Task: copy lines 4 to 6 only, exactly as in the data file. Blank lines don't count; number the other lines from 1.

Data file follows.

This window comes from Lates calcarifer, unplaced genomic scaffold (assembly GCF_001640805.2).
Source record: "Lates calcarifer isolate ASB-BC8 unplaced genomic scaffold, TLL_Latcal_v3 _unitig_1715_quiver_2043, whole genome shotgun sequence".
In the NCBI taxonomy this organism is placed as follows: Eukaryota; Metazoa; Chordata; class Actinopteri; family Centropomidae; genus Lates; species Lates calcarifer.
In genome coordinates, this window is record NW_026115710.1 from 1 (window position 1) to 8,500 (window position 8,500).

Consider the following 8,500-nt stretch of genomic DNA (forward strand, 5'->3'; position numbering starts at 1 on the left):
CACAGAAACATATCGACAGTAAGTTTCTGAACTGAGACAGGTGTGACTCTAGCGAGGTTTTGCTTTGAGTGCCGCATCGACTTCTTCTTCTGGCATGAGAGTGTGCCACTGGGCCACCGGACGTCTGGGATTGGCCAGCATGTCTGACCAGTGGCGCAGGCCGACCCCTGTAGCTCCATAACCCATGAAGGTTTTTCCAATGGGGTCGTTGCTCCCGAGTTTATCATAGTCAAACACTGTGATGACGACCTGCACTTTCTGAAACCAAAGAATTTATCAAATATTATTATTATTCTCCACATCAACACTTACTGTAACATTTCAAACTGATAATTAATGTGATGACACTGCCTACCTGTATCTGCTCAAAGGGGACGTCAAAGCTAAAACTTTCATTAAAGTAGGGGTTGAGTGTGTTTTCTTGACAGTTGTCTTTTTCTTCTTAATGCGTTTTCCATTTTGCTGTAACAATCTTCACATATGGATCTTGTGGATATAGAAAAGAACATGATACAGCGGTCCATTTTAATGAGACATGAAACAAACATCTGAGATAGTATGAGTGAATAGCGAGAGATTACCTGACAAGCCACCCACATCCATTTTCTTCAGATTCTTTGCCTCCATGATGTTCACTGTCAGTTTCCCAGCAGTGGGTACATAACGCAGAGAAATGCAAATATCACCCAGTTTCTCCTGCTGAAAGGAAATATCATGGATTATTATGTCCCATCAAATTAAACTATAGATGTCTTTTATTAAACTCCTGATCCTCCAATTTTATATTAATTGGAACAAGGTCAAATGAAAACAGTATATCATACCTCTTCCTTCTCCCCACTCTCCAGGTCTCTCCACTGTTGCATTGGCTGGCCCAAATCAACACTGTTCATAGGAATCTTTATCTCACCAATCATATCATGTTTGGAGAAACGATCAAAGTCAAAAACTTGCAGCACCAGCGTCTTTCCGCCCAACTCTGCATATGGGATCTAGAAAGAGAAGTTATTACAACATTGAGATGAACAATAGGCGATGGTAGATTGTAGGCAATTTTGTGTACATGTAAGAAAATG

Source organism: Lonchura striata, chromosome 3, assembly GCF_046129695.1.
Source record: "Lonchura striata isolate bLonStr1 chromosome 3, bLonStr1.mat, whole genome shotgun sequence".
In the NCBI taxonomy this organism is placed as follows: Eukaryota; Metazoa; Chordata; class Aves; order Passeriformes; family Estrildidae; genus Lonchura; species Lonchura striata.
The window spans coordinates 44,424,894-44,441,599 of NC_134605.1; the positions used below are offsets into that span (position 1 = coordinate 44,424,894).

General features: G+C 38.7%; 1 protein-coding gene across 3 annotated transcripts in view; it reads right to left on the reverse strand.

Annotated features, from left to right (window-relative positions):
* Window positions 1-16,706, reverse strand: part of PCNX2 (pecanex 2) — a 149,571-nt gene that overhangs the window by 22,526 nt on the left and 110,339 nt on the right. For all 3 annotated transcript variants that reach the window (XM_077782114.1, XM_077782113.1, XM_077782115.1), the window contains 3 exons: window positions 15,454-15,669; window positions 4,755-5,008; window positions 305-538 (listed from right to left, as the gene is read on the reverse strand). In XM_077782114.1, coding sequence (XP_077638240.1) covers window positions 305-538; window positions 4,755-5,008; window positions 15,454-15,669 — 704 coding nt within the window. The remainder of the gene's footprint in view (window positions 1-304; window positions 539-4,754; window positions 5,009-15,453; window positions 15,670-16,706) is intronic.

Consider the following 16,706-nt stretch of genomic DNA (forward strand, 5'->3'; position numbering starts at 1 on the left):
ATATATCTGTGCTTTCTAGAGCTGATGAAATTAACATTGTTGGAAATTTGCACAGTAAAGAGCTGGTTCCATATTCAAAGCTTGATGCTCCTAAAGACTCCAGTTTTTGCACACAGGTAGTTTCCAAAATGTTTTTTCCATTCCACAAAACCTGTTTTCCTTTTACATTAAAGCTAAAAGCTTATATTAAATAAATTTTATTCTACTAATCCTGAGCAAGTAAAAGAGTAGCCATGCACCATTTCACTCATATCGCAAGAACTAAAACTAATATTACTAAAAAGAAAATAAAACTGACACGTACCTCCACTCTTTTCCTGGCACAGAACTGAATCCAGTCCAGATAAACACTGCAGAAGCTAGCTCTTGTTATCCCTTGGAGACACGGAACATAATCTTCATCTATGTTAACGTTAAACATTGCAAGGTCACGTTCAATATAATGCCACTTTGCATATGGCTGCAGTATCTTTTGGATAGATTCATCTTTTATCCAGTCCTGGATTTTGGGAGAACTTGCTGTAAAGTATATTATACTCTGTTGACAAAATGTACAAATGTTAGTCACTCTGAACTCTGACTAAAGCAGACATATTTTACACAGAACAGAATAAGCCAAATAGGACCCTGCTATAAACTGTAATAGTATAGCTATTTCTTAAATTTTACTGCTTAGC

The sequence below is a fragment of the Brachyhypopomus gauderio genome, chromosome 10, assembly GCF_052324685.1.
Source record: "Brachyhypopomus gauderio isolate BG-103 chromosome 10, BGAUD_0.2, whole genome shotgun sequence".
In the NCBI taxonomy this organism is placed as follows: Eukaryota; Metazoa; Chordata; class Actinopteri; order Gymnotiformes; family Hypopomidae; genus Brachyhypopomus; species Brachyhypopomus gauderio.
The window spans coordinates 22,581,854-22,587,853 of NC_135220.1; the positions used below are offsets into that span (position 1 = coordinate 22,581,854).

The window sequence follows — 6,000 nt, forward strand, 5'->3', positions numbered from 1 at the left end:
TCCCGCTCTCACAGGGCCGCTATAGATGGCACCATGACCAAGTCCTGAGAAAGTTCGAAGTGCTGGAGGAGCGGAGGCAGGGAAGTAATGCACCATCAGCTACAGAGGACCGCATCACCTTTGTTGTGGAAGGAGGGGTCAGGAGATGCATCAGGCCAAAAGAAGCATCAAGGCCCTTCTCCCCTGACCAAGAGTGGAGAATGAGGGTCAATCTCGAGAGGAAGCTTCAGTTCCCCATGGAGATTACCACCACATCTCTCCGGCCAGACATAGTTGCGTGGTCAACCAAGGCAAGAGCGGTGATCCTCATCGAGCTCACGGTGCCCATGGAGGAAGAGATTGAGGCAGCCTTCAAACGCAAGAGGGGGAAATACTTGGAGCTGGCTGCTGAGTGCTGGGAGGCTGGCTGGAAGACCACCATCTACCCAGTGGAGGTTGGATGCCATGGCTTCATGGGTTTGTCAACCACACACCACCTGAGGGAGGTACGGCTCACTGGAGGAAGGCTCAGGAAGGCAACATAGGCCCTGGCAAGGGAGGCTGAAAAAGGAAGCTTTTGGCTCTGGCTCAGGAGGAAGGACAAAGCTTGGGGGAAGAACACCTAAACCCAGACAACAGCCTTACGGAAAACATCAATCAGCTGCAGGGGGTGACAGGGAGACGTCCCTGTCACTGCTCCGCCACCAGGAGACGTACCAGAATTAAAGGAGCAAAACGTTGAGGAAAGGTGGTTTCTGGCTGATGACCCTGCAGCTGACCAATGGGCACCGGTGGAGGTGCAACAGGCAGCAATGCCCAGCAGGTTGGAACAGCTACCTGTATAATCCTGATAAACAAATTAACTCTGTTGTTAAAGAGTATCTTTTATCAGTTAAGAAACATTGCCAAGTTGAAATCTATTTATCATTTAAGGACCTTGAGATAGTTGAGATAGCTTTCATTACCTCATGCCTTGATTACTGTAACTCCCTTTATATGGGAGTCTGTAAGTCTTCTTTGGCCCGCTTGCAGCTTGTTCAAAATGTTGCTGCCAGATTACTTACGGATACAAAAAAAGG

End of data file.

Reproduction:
In genome coordinates, this window is record NW_026115710.1 from 1 (window position 1) to 8,500 (window position 8,500).

Consider the following 8,500-nt stretch of genomic DNA (forward strand, 5'->3'; position numbering starts at 1 on the left):
CACAGAAACATATCGACAGTAAGTTTCTGAACTGAGACAGGTGTGACTCTAGCGAGGTTTTGCTTTGAGTGCCGCATCGACTTCTTCTTCTGGCATGAGAGTGTGCCACTGGGCCACCGGACGTCTGGGATTGGCCAGCATGTCTGACCAGTGGCGCAGGCCGACCCCTGTAGCTCCATAACCCATGAAGGTTTTTCCAATGGGGTCGTTGCTCCCGAGTTTATCATAGTCAAACACTGTGATGACGACCTGCACTTTCTGAAACCAAAGAATTTATCAAATATTATTATTATTCTCCACATCAACACTTACTGTAACATTTCAAACTGATAATTAATGTGATGACACTGCCTACCTGTATCTGCTCAAAGGGGACGTCAAAGCTAAAACTTTCATTAAAGTAGGGGTTGAGTGTGTTTTCTTGACAGTTGTCTTTTTCTTCTTAATGCGTTTTCCATTTTGCTGTAACAATCTTCACATATGGATCTTGTGGATATAGAAAAGAACATGATACAGCGGTCCATTTTAATGAGACATGAAACAAACATCTGAGATAGTATGAGTGAATAGCGAGAGATTACCTGACAAGCCACCCACATCCATTTTCTTCAGATTCTTTGCCTCCATGATGTTCACTGTCAGTTTCCCAGCAGTGGGTACATAACGCAGAGAAATGCAAATATCACCCAGTTTCTCCTGCTGAAAGGAAATATCATGGATTATTATGTCCCATCAAATTAAACTATAGATGTCTTTTATTAAACTCCTGATCCTCCAATTTTATATTAATTGGAACAAGGTCAAATGAAAACAGTATATCATACCTCTTCCTTCTCCCCACTCTCCAGGTCTCTCCACTGTTGCATTGGCTGGCCCAAATCAACACTGTTCATAGGAATCTTTATCTCACCAATCATATCATGTTTGGAGAAACGATCAAAGTCAAAAACTTGCAGCACCAGCGTCTTTCCGCCCAACTCTGCATATGGGATCTAGAAAGAGAAGTTATTACAACATTGAGATGAACAATAGGCGATGGTAGATTGTAGGCAATTTTGTGTACATGTAAGAAAATG